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The navy was finding it difficult to sail, the air force had clipped wings, and the army would struggle to take part in combat, the 2007-08 Defence Force annual report reveals.
The report paints a picture of the New Zealand Defence Force hamstrung by a lack of staff and poor equipment.
The army said while land forces were "partially" prepared for low-level conflicts, the army was not equipped to meet higher threat situations - "nevertheless, a company group response was provided for Afghanistan".
"Deficiencies in command and control, firepower, and compatible protection and mobility for combat service support elements would impair effectiveness in conventional military operations, and the more challenging peace support operations," the report said.
The air force had "insufficient personnel" to meet air and ground crew levels and it was only "partially prepared" for complex maritime air operations.
The helicopter wing was also hit by crew shortages, which limited its availability.
When there were crews, the helicopters were limited in what they could do, and the performance of the Iroquois in bad weather, at night and in hot and high conditions was "unsatisfactory", the report said.
In the navy, few of the ships managed to get out to sea as often as planned.
This was due to a lack of personnel and "equipment and capability issues".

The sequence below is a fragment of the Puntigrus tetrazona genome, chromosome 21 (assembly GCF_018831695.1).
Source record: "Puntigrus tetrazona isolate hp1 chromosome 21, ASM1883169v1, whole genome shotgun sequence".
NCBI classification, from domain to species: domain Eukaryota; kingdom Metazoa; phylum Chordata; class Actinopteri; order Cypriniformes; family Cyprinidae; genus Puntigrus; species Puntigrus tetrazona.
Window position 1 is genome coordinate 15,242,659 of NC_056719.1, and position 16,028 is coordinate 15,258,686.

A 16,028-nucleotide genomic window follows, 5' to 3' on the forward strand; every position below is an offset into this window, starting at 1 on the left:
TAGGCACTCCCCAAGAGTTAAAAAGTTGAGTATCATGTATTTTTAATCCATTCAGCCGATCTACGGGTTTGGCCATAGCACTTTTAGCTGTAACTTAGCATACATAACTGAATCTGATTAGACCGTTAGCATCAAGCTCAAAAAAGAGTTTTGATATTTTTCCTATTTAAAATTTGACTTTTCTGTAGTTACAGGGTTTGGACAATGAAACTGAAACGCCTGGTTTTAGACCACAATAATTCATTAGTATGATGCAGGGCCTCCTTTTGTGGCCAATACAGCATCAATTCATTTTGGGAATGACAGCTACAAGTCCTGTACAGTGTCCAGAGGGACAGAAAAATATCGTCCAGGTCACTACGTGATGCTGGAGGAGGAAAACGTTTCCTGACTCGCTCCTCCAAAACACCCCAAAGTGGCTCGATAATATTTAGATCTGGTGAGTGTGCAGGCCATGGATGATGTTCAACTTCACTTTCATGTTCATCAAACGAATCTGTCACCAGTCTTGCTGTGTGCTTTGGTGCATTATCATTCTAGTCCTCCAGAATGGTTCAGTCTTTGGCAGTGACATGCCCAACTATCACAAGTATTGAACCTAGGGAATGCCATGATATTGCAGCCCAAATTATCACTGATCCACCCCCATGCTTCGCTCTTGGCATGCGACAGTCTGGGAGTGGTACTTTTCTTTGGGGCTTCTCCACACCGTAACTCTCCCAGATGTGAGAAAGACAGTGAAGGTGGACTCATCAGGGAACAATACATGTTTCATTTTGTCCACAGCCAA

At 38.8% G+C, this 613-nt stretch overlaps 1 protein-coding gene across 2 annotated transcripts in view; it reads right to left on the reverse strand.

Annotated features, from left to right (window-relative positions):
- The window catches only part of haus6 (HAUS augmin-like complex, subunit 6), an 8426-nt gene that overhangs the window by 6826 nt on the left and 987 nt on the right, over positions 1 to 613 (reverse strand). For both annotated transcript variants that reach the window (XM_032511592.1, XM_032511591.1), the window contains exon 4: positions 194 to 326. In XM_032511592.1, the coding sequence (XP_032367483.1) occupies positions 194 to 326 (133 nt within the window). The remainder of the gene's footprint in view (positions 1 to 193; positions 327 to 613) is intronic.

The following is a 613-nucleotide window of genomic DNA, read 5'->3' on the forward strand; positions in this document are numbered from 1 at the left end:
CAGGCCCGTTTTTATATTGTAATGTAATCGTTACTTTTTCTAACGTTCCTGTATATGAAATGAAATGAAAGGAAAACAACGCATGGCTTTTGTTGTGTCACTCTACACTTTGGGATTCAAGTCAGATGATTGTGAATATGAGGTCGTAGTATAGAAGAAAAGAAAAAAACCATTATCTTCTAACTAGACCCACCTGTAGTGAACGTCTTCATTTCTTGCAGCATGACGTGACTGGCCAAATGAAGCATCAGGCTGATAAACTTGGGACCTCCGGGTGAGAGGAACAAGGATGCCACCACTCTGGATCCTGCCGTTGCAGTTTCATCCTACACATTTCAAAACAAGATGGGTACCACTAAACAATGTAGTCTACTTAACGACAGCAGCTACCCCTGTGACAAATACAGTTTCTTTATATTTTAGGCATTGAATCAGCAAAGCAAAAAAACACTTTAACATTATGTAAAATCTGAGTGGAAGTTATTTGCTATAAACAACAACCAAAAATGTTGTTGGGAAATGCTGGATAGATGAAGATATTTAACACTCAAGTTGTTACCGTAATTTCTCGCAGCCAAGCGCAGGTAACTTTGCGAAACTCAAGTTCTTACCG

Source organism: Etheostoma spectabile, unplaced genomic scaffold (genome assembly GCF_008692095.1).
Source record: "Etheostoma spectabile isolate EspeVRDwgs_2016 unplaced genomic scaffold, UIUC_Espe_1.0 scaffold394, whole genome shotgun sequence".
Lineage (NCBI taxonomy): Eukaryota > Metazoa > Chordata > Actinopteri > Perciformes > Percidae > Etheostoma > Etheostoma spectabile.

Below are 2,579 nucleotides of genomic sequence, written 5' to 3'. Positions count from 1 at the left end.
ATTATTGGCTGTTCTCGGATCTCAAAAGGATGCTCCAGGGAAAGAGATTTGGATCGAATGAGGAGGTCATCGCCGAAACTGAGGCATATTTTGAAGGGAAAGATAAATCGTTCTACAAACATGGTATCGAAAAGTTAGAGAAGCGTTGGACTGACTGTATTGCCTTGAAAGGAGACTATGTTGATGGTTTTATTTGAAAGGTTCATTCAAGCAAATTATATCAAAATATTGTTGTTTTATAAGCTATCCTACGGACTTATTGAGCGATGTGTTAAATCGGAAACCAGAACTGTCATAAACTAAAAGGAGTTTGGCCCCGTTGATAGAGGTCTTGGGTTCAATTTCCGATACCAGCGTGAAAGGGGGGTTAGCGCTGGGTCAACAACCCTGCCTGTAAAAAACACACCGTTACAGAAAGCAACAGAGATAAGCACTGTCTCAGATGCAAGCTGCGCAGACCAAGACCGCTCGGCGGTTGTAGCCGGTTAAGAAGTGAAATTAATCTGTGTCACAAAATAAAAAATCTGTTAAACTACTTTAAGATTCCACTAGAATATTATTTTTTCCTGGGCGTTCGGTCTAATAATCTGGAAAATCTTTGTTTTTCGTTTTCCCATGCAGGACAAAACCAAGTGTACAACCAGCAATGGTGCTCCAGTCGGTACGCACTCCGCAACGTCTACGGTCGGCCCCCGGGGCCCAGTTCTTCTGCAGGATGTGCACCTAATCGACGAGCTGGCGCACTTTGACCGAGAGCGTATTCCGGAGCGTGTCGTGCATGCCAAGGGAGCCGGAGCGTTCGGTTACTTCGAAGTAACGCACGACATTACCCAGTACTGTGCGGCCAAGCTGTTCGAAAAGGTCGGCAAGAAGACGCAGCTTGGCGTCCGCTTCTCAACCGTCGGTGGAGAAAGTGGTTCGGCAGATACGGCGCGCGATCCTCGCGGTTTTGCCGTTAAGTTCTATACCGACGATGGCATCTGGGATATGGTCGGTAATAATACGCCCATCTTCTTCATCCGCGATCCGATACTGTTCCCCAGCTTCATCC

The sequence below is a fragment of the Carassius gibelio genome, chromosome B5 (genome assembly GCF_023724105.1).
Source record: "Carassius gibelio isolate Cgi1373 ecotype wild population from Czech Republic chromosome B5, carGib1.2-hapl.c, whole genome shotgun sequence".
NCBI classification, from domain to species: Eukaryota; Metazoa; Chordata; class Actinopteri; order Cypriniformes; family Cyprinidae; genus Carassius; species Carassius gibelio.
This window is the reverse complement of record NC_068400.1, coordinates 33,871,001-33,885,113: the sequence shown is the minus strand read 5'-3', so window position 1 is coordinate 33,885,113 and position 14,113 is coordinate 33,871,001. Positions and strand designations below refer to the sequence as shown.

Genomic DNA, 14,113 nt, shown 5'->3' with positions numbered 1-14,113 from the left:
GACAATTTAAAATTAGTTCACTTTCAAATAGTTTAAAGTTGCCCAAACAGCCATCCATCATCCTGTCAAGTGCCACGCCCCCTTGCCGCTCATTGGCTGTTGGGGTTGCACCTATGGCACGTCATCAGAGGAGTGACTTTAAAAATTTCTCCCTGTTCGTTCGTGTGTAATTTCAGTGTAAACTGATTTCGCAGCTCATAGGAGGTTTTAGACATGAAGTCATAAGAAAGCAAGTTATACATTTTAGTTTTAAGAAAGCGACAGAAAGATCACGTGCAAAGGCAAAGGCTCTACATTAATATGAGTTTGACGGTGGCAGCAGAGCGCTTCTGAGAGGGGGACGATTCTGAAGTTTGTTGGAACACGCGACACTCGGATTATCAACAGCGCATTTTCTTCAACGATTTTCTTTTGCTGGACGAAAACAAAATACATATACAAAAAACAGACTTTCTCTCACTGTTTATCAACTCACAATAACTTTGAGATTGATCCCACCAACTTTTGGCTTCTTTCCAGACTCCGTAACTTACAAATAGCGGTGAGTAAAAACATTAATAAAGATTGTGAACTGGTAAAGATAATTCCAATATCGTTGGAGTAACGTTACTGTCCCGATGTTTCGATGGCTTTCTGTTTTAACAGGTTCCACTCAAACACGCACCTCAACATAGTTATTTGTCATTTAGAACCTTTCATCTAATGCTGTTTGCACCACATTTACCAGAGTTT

The navy also did not receive two expected offshore patrol vessels and four inshore patrol vessels during the year in question.
Defence Force chief Lieutenant-general Jerry Mateparae said in the report high standards had been achieved at home and abroad as the services struggled to retain staff.
New equipment and new employment strategies would help with the problems.
One of the main challenges was the high attrition rate - more than 15% - and the loss of trained staff.
Defence Minister Phil Goff said forces worldwide faced a major challenge to attract and retain staff.
The total number of personnel in the NZDF was at its highest level in seven years and since 2005 the Government had committed $4.6 billion in operational funding to develop capability.
It had also injected $4 billion since 2002 to replace outdated equipment in all three arms of the NZDF.
National Party defence spokesman Dr Wayne Mapp said the force was operating under terms laid out in 1999 when there was nothing like the tempo of sustained and diverse operations there was now, largely as a result of 9/11.
"It's absolutely clear [the Defence Force is] under stress. The Government don't seem to be changing required outputs in line with actual commitments."
Additional reporting by NZPA